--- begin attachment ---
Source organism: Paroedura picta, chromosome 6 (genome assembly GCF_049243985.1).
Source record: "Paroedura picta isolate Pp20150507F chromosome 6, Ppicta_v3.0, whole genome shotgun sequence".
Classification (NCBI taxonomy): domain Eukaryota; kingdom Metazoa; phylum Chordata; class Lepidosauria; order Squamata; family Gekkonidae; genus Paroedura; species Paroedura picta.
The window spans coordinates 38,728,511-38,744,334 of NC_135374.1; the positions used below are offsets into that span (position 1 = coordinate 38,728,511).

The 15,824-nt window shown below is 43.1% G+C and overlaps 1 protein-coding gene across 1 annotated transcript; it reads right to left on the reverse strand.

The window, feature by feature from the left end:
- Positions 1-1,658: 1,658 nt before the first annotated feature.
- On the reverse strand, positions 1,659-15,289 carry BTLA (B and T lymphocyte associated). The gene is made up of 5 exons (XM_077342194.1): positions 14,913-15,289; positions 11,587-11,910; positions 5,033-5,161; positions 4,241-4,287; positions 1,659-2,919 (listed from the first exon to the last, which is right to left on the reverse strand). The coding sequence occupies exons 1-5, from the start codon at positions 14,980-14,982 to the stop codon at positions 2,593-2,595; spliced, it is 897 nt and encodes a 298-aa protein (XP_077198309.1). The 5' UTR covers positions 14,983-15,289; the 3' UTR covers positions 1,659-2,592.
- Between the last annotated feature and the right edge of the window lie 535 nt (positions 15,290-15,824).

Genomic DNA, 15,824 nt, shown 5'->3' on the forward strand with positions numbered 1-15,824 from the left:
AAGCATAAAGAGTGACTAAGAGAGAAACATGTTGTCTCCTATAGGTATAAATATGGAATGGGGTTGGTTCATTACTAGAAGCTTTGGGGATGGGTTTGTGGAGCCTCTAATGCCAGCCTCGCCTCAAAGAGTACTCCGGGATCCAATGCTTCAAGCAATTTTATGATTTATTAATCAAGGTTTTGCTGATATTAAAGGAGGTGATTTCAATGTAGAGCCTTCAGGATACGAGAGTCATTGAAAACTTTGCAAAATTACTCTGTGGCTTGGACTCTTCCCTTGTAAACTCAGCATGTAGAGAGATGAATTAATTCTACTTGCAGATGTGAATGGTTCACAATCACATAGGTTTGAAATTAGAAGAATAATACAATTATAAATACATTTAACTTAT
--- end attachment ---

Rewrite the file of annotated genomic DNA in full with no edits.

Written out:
Source organism: Paroedura picta, chromosome 6 (genome assembly GCF_049243985.1).
Source record: "Paroedura picta isolate Pp20150507F chromosome 6, Ppicta_v3.0, whole genome shotgun sequence".
Classification (NCBI taxonomy): domain Eukaryota; kingdom Metazoa; phylum Chordata; class Lepidosauria; order Squamata; family Gekkonidae; genus Paroedura; species Paroedura picta.
The window spans coordinates 38,728,511-38,744,334 of NC_135374.1; the positions used below are offsets into that span (position 1 = coordinate 38,728,511).

The 15,824-nt window shown below is 43.1% G+C and overlaps 1 protein-coding gene across 1 annotated transcript; it reads right to left on the reverse strand.

The window, feature by feature from the left end:
- Positions 1-1,658: 1,658 nt before the first annotated feature.
- On the reverse strand, positions 1,659-15,289 carry BTLA (B and T lymphocyte associated). The gene is made up of 5 exons (XM_077342194.1): positions 14,913-15,289; positions 11,587-11,910; positions 5,033-5,161; positions 4,241-4,287; positions 1,659-2,919 (listed from the first exon to the last, which is right to left on the reverse strand). The coding sequence occupies exons 1-5, from the start codon at positions 14,980-14,982 to the stop codon at positions 2,593-2,595; spliced, it is 897 nt and encodes a 298-aa protein (XP_077198309.1). The 5' UTR covers positions 14,983-15,289; the 3' UTR covers positions 1,659-2,592.
- Between the last annotated feature and the right edge of the window lie 535 nt (positions 15,290-15,824).

Genomic DNA, 15,824 nt, shown 5'->3' on the forward strand with positions numbered 1-15,824 from the left:
AAGCATAAAGAGTGACTAAGAGAGAAACATGTTGTCTCCTATAGGTATAAATATGGAATGGGGTTGGTTCATTACTAGAAGCTTTGGGGATGGGTTTGTGGAGCCTCTAATGCCAGCCTCGCCTCAAAGAGTACTCCGGGATCCAATGCTTCAAGCAATTTTATGATTTATTAATCAAGGTTTTGCTGATATTAAAGGAGGTGATTTCAATGTAGAGCCTTCAGGATACGAGAGTCATTGAAAACTTTGCAAAATTACTCTGTGGCTTGGACTCTTCCCTTGTAAACTCAGCATGTAGAGAGATGAATTAATTCTACTTGCAGATGTGAATGGTTCACAATCACATAGGTTTGAAATTAGAAGAATAATACAATTATAAATACATTTAACTTAT